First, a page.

Man Executed for 1999 Murder

Paul Warner Powell died Thursday night in Jarratt

A man who killed a teenage girl and then bragged about it to prosecutors once he thought he could not face the death penalty was pronounced dead at 9:09 p.m. Thursday.

Powell did not make a last statement, and there were no complications with the execution. A representative for Powell and his family said Powell expressed remorse Thursday night, saying there was no one else to blame.

Powell appeared emotionless as guards strapped him to the oak chair and attached metal clamps to his right calf and head. When asked if he had any last words, he remained silent and stared at the ceiling.

Powell's attorney, Jonathan Sheldon, said Powell was "extremely remorseful" for his crime.

"He made a last-minute decision and said, 'You know, the people who need to hear from me heard from me,'" Sheldon said when asked why Powell did not make a final statement.

In 1999, Paul Warner Powell stabbed 16-year-old Stacie Reed of Manassas, Va., in the heart before raping and trying to kill her 14-year-old sister.

Powell, 31, was convicted in 2000 and sentenced to death, but the Virginia Supreme Court later overturned that verdict. Powell then wrote a taunting letter to prosecutors detailing the crime. He was convicted again in 2003.

In his four-page, profanity-laced letter to Prince William County Commonwealth's Attorney Paul Ebert, Powell described how he went to Stacie's house because he was angry at her for having a black boyfriend. He wrote that he attempted to rape her and then stabbed her in the heart when she fought off his advances.

Afterward, Powell went downstairs, smoked a cigarette, drank some iced tea and waited for her younger sister, Kristie, to come home from school. He raped her, slit her throat, stabbed her and left her for dead. But she survived and testified against Powell.

Reed's sister and mother witnessed the execution with Ebert.

Whoberry remembered Stacie as a friendly, headstrong girl who decided as a freshman in high school she wanted to be the first female Navy SEAL and a week later shaved off all her hair.

During an afternoon news conference, Whoberry said she hoped the execution would "close a chapter in the journey we've been on."

Kristie declined to make a statement during the afternoon news conference.

Later, the family told the Richmond Times Dispatch that they talked with Powell by phone for more than an hour on Wednesday.

"He was able to say he was sorry and he made the point several times that (the crime) was senseless, it was pointless ... he couldn't really give us a reason why," Whoberry told the newspaper.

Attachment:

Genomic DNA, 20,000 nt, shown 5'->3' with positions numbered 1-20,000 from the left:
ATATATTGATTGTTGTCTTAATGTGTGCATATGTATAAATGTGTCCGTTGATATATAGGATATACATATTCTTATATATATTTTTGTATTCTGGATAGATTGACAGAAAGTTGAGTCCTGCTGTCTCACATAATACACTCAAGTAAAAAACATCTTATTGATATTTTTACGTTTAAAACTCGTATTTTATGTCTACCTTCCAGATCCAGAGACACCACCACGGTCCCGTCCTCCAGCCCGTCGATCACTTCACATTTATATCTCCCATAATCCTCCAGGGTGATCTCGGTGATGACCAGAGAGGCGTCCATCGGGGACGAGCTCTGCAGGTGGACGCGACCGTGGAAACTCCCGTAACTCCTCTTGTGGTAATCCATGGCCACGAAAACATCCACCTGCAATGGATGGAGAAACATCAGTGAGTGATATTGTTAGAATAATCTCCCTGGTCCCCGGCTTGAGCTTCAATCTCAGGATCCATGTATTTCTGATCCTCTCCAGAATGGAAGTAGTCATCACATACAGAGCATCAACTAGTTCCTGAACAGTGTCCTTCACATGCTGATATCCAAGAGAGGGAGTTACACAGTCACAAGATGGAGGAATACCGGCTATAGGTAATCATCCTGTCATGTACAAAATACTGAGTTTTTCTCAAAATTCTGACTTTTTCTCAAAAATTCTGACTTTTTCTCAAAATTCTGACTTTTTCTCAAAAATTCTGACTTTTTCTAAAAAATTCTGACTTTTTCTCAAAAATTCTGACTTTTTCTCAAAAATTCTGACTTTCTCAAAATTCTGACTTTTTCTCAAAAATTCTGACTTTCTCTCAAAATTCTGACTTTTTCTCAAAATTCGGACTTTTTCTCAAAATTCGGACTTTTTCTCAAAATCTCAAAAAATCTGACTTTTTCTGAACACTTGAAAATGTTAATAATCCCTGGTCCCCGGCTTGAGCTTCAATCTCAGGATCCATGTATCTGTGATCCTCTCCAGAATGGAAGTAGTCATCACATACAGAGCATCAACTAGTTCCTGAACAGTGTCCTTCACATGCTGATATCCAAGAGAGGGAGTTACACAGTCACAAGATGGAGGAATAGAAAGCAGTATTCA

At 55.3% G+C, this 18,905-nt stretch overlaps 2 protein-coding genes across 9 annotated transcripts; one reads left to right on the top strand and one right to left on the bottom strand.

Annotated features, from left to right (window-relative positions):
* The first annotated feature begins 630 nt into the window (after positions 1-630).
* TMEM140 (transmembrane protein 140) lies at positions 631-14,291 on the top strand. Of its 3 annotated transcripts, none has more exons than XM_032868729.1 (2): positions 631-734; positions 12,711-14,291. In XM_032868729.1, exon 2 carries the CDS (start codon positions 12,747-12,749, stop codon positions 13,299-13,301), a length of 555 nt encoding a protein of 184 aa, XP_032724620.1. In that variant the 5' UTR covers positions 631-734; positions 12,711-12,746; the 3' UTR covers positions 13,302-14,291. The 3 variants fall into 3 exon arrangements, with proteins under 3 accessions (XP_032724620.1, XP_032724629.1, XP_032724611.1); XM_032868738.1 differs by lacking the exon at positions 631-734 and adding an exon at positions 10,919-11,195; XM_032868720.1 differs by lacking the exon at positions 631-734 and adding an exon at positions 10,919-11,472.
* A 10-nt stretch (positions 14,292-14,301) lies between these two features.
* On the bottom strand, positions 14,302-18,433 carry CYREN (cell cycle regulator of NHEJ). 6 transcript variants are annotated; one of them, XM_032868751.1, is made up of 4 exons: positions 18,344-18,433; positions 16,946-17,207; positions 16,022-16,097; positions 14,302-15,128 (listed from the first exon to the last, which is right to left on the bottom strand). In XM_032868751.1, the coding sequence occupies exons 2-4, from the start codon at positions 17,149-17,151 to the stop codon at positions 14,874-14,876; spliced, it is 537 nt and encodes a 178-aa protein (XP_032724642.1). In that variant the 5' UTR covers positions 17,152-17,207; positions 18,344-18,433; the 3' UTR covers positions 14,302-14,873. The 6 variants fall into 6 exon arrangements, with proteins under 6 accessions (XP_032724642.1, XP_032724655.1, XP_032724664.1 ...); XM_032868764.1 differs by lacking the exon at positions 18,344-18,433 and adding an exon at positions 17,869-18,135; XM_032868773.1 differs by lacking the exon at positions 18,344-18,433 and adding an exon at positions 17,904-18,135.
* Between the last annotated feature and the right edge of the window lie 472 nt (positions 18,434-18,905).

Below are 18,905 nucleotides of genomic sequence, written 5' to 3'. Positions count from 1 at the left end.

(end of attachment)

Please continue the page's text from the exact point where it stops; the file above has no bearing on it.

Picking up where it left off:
"It was just a simplistic, 'I'm sorry,' and I accept that."

Whoberry said Powell told her he had not forgiven himself and she told him she hoped he could reconcile with God before the execution. "We let him know that we are praying for him and his mom, his family," she said.

"I think most people who had schoolchildren can relate to this and realize how horrible it is," Ebert said about the crime.

Powell was executed at Greensville Correctional Center in Jarratt.  He chose to die by electrocution rather than lethal injection.

Virginia Gov. Bob McDonnell refused to stop the execution, and Powell's court challenges were rejected.

Powell met with immediate family members Thursday and was expected to meet with his attorneys in the afternoon, said Larry Traylor, spokesman for the Department of Corrections.

Powell is the second consecutive Virginia inmate to choose electrocution over lethal injection. Larry Bill Elliott was electrocuted in November.

Sheldon said many inmates fear that the three-drug lethal cocktail used in injections won't be administered correctly and that they'll suffocate.

"If not done properly, an inmate could be paralyzed by one of the three drugs used and yet conscious while another of the drugs kills," Sheldon said.

Of the 35 death penalty states, seven southern states still offer electrocution.

Powell would be the 106th Virginia inmate executed since the U.S. Supreme Court reinstated capital punishment in 1976. Only Texas, with 451, has executed more inmates.

Copyright AP - Associated Press
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